“What will the cities of the future look like?” is a question that has long been asked by scientists, writers, and the public alike. Many have sought to answer this over the years, and certainly the image of the “modern” smart city has changed with the times, moving with new developments in technology and society.
In a recent seminar, Professor Elena Simperl – director of the QROWD project – was able to respond to this age-old question. The event took place in early December, and featured speakers and panelists that discussed the development of smart cities and related tools. Particularly, the impacts of smart technology, such as crowdsourcing, big data and cognitive computing were heavily debated.
The impacts of said smart technologies were presented across three main areas, which, collectively, represent the modern image of the smart city itself. Firstly, “The Productive City” refers to the ability of a city to create jobs, increase economic outputs, and develop hubs of production. For this, leveraging sustainable green-technology and utilising sensing systems is essential.
“The Inclusive City”, Professor Simperl explains, “is citizen-centric, participatory, and uses data responsibly”. She goes on to scope the power of citizen sensing, crowdsourcing, and human-in-the-loop solutions as both valuable and integral aspects to the modern smart city. Furthermore, using the QROWD project as a prime example, she highlighted the importance of citizen-driven data and solutions which underpin all smart city development.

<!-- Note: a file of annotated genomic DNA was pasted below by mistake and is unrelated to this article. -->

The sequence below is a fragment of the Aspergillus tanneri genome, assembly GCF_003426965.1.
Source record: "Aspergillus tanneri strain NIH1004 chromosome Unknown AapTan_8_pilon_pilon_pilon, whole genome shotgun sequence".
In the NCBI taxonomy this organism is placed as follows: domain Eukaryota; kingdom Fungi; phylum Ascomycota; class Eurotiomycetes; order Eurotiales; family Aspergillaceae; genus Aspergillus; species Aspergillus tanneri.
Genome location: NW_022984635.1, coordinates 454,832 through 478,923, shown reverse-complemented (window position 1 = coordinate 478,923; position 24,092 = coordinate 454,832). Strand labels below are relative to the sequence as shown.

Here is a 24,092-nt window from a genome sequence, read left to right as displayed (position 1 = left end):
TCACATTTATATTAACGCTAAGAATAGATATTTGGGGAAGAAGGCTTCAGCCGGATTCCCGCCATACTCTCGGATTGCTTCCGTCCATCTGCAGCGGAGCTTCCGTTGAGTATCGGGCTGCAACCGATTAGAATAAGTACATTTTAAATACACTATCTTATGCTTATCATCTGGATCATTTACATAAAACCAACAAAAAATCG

Finally, the “Resource-Efficient City” refers to the ability of cities to be sustainable across all sectors. This is a core component for smart cities, as in order to last, they must be self-sustainable in a rapidly changing world. This includes the use of smart technology to improve resource allocation, reduce pollution, and utilise each of the cities’ outputs.
While smart technology may enhance each of these aspects of the modern smart city, there remain challenges. Data integration, confined pre-existing infrastructures, and technological challenges are all core problems which must be addressed successfully to ensure the vision of the modern of the smart city becomes – and remains – a real-life embodiment.
To do this, Professor Simperl emphasises that technology alone is not enough to drive development. Instead, all smart technology must keep citizens at their core and incorporate this throughout methodologies inclusively. This ensures the protection human skills and human-machine workflows, where machines are unable to replicate this effectively on their own.
The citizen-centred approach is a unique aspect of the QROWD project. It explores the what, who, how and why of the modern smart city to solve problems through participatory methods such as crowdsourcing. Professor Simperl concludes that it is only by utilising the full range of approaches and techniques that we can apply effective crowdsourcing at scale, keeping the citizen-driven approach at the heart of smart city development.